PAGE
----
I hate to start this review by talking about another film, but one of my favorite movies ever is Bonnie and Clyde. One reason I haven’t reviewed it on the blog yet because I like it so much I can’t always see it with a critical eye. The past couple days since I’ve seen Hell or High Water, I keep thinking about Bonnie and Clyde, not least of all because they are both movies that have a strong strain of anti-establishment rebellion running through them that is manifest in Texas robberies. When I left Hell or High Water, I knew I liked the movie, a lot, but I wasn’t really sure how to critically examine it.
Toby and Tanner Howard (Chris Pine and Ben Foster) are brothers who have a bank robbery scheme. They hit branches of a particular bank (Texas Midlands) and take only small non-sequential bills. They ditch their car, get a new one, hit up a casino to change their money into an untraceable cashier’s check, then are home free. Chasing them are a Texas Ranger, Marcus Hamilton (Jeff Bridges) and his partner Alberto (Gil Birmingham). Hamilton is about to retire soon and feels he has one last chase in him. We learn that the Howards aren’t necessarily in it purely for personal profit; it has as much to do with sticking it to the man as making off with a lot of money.
The brilliant thing about this film is its structure. The plot unfolds in a straightforward way, but there is almost so exposition along the way. We never see characters lay out blueprints for a bank and explain their plan. It is slowly revealed to us over the course of the film, as we watch how Toby and Tanner rob the banks and then see where the money goes at the end. We get more information as the cops catch on to their plan as well, so we as the audience are sort of dragged in between these two parties in figuring out what is going on. In the beginning we have almost no information, but by the end we know the whole story.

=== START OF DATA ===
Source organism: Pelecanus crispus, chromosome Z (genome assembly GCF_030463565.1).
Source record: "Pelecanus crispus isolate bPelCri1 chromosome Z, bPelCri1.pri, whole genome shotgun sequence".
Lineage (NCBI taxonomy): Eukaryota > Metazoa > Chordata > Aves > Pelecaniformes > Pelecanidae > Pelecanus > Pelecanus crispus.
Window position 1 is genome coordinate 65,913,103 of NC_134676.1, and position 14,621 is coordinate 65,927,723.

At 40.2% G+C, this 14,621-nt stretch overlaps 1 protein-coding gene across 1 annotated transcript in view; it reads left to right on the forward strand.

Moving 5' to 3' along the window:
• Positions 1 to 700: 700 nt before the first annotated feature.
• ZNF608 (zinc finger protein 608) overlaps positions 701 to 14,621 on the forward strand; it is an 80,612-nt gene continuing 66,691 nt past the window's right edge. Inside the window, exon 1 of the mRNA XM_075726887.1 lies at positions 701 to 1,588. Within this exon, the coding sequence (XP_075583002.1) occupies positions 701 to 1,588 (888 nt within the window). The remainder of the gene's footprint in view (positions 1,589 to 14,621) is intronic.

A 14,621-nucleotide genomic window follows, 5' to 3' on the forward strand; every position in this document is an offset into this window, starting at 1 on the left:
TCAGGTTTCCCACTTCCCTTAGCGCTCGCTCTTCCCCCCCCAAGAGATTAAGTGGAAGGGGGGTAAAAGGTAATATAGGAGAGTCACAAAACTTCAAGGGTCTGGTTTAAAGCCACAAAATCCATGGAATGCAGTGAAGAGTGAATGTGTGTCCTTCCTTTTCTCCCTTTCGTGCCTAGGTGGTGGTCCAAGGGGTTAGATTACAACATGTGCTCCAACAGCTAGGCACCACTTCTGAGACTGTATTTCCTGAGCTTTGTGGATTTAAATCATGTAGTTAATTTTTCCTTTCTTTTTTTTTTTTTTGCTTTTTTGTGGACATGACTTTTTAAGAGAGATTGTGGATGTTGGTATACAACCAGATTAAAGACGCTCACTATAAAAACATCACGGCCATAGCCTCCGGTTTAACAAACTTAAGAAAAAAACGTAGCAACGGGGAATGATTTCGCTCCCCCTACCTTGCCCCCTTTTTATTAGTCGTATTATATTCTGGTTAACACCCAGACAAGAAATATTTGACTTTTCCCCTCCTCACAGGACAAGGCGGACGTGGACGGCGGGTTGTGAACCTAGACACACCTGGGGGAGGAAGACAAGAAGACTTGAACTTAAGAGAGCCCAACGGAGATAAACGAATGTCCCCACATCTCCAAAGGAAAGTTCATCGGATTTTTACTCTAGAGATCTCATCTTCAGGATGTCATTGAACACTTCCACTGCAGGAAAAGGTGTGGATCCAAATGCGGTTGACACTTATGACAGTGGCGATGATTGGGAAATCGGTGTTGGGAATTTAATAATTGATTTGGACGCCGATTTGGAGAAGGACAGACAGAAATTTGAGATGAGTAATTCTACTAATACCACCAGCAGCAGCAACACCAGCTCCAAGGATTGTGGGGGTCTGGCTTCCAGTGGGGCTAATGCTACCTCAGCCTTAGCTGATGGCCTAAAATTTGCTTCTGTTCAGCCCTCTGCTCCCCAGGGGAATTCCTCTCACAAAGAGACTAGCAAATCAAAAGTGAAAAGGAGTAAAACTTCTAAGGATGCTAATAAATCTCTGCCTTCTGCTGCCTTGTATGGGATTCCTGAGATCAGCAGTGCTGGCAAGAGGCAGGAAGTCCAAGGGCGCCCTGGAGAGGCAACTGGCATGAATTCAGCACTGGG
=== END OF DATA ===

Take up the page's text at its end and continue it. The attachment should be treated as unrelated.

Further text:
As important as the characters is the Texas landscape they find themselves in. The photography presents it as vibrant and beautiful, which is at odds with how deserted and hopeless it actually is. It seems that almost every billboard they pass is an advertisement to get cash quick. The economic climate in this film is mainly what had me thinking of Bonnie and Clyde in the first place. Like in that film, many people in the area have lost their land to the bank in foreclosure, so they don’t mind anyone robbing the bank so much. When they Toby and Tanner are forced to rob a bank in a more crowded and affluent area because the one they had planned to hit is actually closed, they end up facing a lot more resistance. Everybody and their brother in this movie has a gun it seems, so it doesn’t take a lot for things to turn very violent very quick.
I suppose if this film has a drawback it’s that I didn’t get drawn into the emotional concerns of the characters as much as maybe I would have liked to. Coming away from the film, I remember the structure of the story and the background characters, but less of what the brothers and the rangers mean to each other. Maybe because the film holds this information so close to its chest for much of the running time, you don’t go through the whole film knowing the stakes for the family. This isn’t a huge criticism really, it just maybe explains a little why I had trouble tacking this review in the first place.
I still think this is one of the best films of the year so far. I liked the throwback western feel to it, and I respect the hell out of the screenplay and how information is slowly dispersed over the running time. I really liked the Texas landscape (actually filmed in New Mexico) and the deserted feeling of some of the towns. I maybe didn’t get as invested into the concerns of the characters themselves that much, but nevertheless Hell or High Water gets a strong recommendation from me.
“We ain’t stealing from you. We’re stealing from the bank.”
Long story short: 3.5/4 stars
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